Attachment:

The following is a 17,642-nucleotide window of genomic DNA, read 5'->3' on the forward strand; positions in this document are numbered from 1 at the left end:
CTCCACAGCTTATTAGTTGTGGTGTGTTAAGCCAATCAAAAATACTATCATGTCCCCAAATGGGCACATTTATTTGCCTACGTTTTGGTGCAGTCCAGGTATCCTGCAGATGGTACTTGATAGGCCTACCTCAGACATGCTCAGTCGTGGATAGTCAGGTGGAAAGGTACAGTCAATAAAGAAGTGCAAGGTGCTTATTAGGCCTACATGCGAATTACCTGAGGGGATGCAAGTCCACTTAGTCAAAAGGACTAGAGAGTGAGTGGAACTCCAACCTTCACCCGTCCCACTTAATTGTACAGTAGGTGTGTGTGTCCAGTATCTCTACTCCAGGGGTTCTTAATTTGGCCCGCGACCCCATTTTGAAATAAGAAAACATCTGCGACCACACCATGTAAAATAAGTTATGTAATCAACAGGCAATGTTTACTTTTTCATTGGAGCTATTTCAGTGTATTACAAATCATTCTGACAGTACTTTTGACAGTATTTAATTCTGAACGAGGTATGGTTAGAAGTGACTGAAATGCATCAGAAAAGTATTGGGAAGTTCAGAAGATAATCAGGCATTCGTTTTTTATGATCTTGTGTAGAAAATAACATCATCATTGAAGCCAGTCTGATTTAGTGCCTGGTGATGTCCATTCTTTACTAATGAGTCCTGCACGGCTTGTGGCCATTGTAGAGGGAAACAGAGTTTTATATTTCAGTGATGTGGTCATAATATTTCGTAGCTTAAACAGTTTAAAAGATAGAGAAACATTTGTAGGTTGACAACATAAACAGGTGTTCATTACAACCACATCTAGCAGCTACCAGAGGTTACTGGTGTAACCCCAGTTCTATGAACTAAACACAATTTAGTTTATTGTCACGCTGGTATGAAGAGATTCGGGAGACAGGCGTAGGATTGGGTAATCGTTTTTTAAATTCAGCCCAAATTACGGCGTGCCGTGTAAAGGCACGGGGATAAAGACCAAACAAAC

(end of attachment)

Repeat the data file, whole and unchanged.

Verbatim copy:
The following is a 17,642-nucleotide window of genomic DNA, read 5'->3' on the forward strand; positions in this document are numbered from 1 at the left end:
CTCCACAGCTTATTAGTTGTGGTGTGTTAAGCCAATCAAAAATACTATCATGTCCCCAAATGGGCACATTTATTTGCCTACGTTTTGGTGCAGTCCAGGTATCCTGCAGATGGTACTTGATAGGCCTACCTCAGACATGCTCAGTCGTGGATAGTCAGGTGGAAAGGTACAGTCAATAAAGAAGTGCAAGGTGCTTATTAGGCCTACATGCGAATTACCTGAGGGGATGCAAGTCCACTTAGTCAAAAGGACTAGAGAGTGAGTGGAACTCCAACCTTCACCCGTCCCACTTAATTGTACAGTAGGTGTGTGTGTCCAGTATCTCTACTCCAGGGGTTCTTAATTTGGCCCGCGACCCCATTTTGAAATAAGAAAACATCTGCGACCACACCATGTAAAATAAGTTATGTAATCAACAGGCAATGTTTACTTTTTCATTGGAGCTATTTCAGTGTATTACAAATCATTCTGACAGTACTTTTGACAGTATTTAATTCTGAACGAGGTATGGTTAGAAGTGACTGAAATGCATCAGAAAAGTATTGGGAAGTTCAGAAGATAATCAGGCATTCGTTTTTTATGATCTTGTGTAGAAAATAACATCATCATTGAAGCCAGTCTGATTTAGTGCCTGGTGATGTCCATTCTTTACTAATGAGTCCTGCACGGCTTGTGGCCATTGTAGAGGGAAACAGAGTTTTATATTTCAGTGATGTGGTCATAATATTTCGTAGCTTAAACAGTTTAAAAGATAGAGAAACATTTGTAGGTTGACAACATAAACAGGTGTTCATTACAACCACATCTAGCAGCTACCAGAGGTTACTGGTGTAACCCCAGTTCTATGAACTAAACACAATTTAGTTTATTGTCACGCTGGTATGAAGAGATTCGGGAGACAGGCGTAGGATTGGGTAATCGTTTTTTAAATTCAGCCCAAATTACGGCGTGCCGTGTAAAGGCACGGGGATAAAGACCAAACAAAC